Oklahoma County DA Suing Gov. Stitt, Pardon & Parole Board


Thursday, March 11th 2021, 3:00 pm
By: Lisa Monahan


A lawsuit reveals serious allegations against Gov. Kevin Stitt and the Oklahoma Pardon and Parole Board.

Oklahoma County District Attorney David Prater accuses the board of openly violating the law for their own personal gain.

The prosecutor also accused two board members, Kelly Doyle and Adam Luck, of voting on cases in which they have 'direct financial material interest.'

Doyle is the Deputy Executive Director at the Center for Employment Opportunities (CEO), an organization that provides services to people released from incarceration, according to the board's website.

Luck is the Chief Executive Officer of City Care, an organization that also provide to "judicially involved persons."

Luck is also a board member for CEO, according to the organization’s website. 

Doyle and Luck were appointed by Governor Kevin Stitt in 2019.

In the lawsuit, Prater is asking for the court to block the governor from considering any pardon and parole board recommendations that involved a vote from Doyle and Luck.

He is also requesting an Oklahoma County judge invalidate any pardon or commutation recommendation in which Doyle and Luck voted.

The prosecutor indicated several district attorneys have sought the recusal of Doyle and Luck based upon the "conflict of interest created by their employment that directly benefits from their action as members of the Pardon and Parole Board."

More recently, Prater asked Luck to recuse himself from the March 8 vote on death row inmate Julius Jones’ commutation request.

Jones, 40, claims he was framed in the murder of Edmond insurance executive, Paul Howell. Howell was shot and killed during a carjacking in 1999.

In a letter calling for Luck's recusal, Prater claimed Luck revealed his personal bias in Jones’s case when he shared a tweet from a celebrity.

In Oct. 2019, Kim Kardashian took to Twitter to "help" Jones by calling on the Pardon and Parole Board to give careful consideration in reviewing his request.

Related: Kim Kardashian West Visits Death Row Inmate Julius Jones In Oklahoma

Luck refused to recuse himself. Instead, he explained to the board that he'd shared the tweet in an attempt to inform the public.

The Oklahoma Pardon and Parole Board voted 3-1 Monday to advance Jones’ commutation request to a Stage Two Review, a more comprehensive hearing where new testimony and evidence may be introduced.

Board members Kelly Doyle, Larry Morris and Adam Luck voted to move his application forward, while Charles McCall cast the only no vote.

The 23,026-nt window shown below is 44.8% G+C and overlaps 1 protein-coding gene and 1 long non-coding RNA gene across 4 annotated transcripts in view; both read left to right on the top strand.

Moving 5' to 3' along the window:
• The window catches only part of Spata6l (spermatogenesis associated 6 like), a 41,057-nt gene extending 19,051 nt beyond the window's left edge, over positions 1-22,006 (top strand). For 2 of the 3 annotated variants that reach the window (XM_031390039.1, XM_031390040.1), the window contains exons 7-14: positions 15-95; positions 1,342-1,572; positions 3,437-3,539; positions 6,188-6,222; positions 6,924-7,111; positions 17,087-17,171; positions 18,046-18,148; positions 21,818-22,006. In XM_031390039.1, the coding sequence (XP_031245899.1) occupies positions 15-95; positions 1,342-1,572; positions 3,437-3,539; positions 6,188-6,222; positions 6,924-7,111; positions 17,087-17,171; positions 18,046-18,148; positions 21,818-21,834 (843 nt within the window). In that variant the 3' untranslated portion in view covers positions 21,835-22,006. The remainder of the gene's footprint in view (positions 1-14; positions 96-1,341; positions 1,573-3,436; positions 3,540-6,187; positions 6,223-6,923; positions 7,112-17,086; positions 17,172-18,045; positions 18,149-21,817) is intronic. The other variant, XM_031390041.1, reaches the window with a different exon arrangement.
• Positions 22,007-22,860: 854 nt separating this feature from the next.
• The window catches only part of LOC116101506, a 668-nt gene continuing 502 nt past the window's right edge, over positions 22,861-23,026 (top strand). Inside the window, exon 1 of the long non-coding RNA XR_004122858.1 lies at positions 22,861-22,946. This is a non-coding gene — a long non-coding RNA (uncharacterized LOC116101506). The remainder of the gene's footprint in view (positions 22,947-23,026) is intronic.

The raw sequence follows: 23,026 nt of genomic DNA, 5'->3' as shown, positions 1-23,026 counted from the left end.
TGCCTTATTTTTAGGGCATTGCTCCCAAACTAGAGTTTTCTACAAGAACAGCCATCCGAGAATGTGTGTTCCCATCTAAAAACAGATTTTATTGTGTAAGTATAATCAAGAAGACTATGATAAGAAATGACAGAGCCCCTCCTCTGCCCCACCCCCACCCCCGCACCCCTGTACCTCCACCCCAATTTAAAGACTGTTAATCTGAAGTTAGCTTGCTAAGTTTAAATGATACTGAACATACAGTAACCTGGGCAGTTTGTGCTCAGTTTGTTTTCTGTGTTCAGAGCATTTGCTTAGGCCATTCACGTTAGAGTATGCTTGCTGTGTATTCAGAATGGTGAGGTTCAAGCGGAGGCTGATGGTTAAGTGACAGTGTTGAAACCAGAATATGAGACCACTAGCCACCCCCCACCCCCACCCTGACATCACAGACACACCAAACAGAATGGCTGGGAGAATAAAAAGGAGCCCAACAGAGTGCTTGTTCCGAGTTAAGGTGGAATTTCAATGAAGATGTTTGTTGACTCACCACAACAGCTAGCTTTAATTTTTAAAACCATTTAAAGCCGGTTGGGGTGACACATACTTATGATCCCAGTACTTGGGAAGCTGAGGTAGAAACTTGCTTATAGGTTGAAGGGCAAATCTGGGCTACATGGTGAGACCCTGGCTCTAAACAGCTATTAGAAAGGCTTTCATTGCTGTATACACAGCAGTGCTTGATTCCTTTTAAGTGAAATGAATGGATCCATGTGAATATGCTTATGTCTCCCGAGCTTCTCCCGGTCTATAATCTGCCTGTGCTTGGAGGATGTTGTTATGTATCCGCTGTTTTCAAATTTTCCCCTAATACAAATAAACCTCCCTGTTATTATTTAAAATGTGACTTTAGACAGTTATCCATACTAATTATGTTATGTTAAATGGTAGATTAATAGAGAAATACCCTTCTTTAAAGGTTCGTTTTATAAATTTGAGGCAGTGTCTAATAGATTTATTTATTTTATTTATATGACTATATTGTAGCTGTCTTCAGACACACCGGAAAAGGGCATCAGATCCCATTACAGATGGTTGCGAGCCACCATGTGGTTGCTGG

Days after the controversial vote, Prater is challenging the pardon and parole board's policies and procedures.

"Despite an awareness of conflict, the board has allowed members to continue hearing cases for parole or commutation," he said.

Now, Prater wants the court to direct the board to develop appropriate procedures to hear and determine challenges to a member’s impartiality.

In the meantime, pardon and commutation recommendations are "tainted by these improprieties," according to the lawsuit.

Prater's lawsuit seemingly piles on in an ongoing investigation into decisions made by the pardon and parole board.

The governor recently requested the Oklahoma State Bureau of Investigation look into the commutations of two inmates.

Read: Gov. Stitt Asks OSBI To Investigate Pardon & Parole Board After Chickasha Triple Homicide Case

OSBI agents are currently investigating whether Lawrence Anderson and Jonathan Perez were recommended for commutation in error.

Anderson's early release from prison brought attention to potential problems at the pardon and parole board.

The governor commuted his sentence for drug dealing and he was released in January.

Anderson was later accused of stabbing and killing three people in Chickasha on Feb. 9

Read: Grady Co. Man Charged After Spree Killings, Accused Of Removing One Victim's Heart

News 9 obtained records that show the board rejected Anderson’s request for commutation in July 2019, which should have prevented consideration for three years.

In August 2019, one month later, Anderson again requested commutation. In October 2019, the board voted in his favor.

"Anderson was a high risk to re-offend," according to the investigative report submitted to the board.

Anderson's disciplinary record shows he had five incidents in the prison system from 2013-2017.

Prater highlighted Anderson’s murder case in his lawsuit by saying it "does not appear to be an isolated instance."

He said the pardon and parole boards blatant disregard for the law impedes the district attorney from carrying out his duty to serve as a victim's advocate and to see that justice is carried out.

"To truly answer the call to service to keep our communities safe and to be a strong voice for crime victims, the prosecutor's advocacy must continue at every step the laudable goal of justice might be threatened. Here, the threat comes from the deliberate subversion of constitutional and statutory obligations by the Pardon and Parole Board," Prater said of the lawsuit.

The Pardon and Parole Board declined to comment on the pending litigation, according to its general counsel.

"I am in compliance with the board's ethics policies and abiding by the Oklahoma ethics code," Doyle said in response to Prater's claim of there being a conflict of interest.

Luck did not immediately respond to our request for comment.

News 9 received the following statement from the governor’s office:

“We are not intimidated by political hit jobs disguised as ‘lawsuits’ in a desperate cry for publicity. Governor Stitt is proud of all four members of the constitutionally-established Pardon and Parole Board who take their jobs seriously and consider each case on its individual merits.”

You can read the lawsuit in its entirety below.